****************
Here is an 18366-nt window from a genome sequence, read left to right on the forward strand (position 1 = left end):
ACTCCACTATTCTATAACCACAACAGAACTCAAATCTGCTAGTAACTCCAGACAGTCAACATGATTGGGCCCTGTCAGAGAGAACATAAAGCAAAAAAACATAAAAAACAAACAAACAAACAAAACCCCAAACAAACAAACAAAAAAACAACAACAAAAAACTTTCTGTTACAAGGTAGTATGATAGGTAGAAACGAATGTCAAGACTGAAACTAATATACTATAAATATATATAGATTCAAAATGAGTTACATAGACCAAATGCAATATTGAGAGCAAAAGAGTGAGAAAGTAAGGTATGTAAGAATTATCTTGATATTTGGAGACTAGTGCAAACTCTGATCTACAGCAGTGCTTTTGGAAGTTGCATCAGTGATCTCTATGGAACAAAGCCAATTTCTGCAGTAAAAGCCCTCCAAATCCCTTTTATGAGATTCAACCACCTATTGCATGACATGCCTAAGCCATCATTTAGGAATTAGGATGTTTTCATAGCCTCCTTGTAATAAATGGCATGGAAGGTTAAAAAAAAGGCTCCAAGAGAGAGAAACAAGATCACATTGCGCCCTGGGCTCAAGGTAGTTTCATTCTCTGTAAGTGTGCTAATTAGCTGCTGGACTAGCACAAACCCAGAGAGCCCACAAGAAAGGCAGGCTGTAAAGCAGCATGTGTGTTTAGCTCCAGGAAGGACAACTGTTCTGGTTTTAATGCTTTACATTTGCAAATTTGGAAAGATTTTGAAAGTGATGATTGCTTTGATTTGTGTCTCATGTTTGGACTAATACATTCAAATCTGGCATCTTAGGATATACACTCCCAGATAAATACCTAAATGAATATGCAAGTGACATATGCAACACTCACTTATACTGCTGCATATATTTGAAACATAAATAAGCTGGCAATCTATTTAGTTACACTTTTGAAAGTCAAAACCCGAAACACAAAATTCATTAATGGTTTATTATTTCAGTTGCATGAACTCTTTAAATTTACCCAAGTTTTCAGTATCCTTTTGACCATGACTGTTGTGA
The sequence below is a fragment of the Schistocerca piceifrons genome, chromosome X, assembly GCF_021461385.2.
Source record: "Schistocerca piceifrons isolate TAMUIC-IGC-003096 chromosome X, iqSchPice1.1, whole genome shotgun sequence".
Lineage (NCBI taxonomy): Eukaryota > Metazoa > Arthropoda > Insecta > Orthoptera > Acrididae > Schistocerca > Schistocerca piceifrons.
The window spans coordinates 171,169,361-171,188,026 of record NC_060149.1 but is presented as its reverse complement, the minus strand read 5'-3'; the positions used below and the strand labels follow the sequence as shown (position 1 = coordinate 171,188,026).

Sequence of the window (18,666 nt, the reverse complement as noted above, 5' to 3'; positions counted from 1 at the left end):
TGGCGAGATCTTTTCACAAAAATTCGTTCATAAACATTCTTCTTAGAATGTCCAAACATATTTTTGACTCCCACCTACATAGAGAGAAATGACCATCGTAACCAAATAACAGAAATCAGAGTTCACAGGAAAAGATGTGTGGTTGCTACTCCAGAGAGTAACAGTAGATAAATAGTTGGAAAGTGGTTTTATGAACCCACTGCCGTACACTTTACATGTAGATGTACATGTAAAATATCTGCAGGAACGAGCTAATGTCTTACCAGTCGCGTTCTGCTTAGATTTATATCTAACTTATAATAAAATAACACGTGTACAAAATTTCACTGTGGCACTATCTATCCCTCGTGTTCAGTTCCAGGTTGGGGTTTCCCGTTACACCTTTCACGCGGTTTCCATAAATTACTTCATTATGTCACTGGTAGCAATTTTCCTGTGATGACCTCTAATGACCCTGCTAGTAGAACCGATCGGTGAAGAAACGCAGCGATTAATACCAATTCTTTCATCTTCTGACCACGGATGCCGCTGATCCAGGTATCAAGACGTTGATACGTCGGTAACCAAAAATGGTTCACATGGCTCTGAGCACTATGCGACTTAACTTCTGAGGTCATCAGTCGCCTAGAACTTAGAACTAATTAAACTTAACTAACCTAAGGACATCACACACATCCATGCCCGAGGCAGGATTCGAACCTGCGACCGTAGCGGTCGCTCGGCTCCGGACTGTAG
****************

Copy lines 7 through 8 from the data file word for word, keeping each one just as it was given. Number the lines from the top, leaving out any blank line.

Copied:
Sequence of the window (18,666 nt, the reverse complement as noted above, 5' to 3'; positions counted from 1 at the left end):
TGGCGAGATCTTTTCACAAAAATTCGTTCATAAACATTCTTCTTAGAATGTCCAAACATATTTTTGACTCCCACCTACATAGAGAGAAATGACCATCGTAACCAAATAACAGAAATCAGAGTTCACAGGAAAAGATGTGTGGTTGCTACTCCAGAGAGTAACAGTAGATAAATAGTTGGAAAGTGGTTTTATGAACCCACTGCCGTACACTTTACATGTAGATGTACATGTAAAATATCTGCAGGAACGAGCTAATGTCTTACCAGTCGCGTTCTGCTTAGATTTATATCTAACTTATAATAAAATAACACGTGTACAAAATTTCACTGTGGCACTATCTATCCCTCGTGTTCAGTTCCAGGTTGGGGTTTCCCGTTACACCTTTCACGCGGTTTCCATAAATTACTTCATTATGTCACTGGTAGCAATTTTCCTGTGATGACCTCTAATGACCCTGCTAGTAGAACCGATCGGTGAAGAAACGCAGCGATTAATACCAATTCTTTCATCTTCTGACCACGGATGCCGCTGATCCAGGTATCAAGACGTTGATACGTCGGTAACCAAAAATGGTTCACATGGCTCTGAGCACTATGCGACTTAACTTCTGAGGTCATCAGTCGCCTAGAACTTAGAACTAATTAAACTTAACTAACCTAAGGACATCACACACATCCATGCCCGAGGCAGGATTCGAACCTGCGACCGTAGCGGTCGCTCGGCTCCGGACTGTAG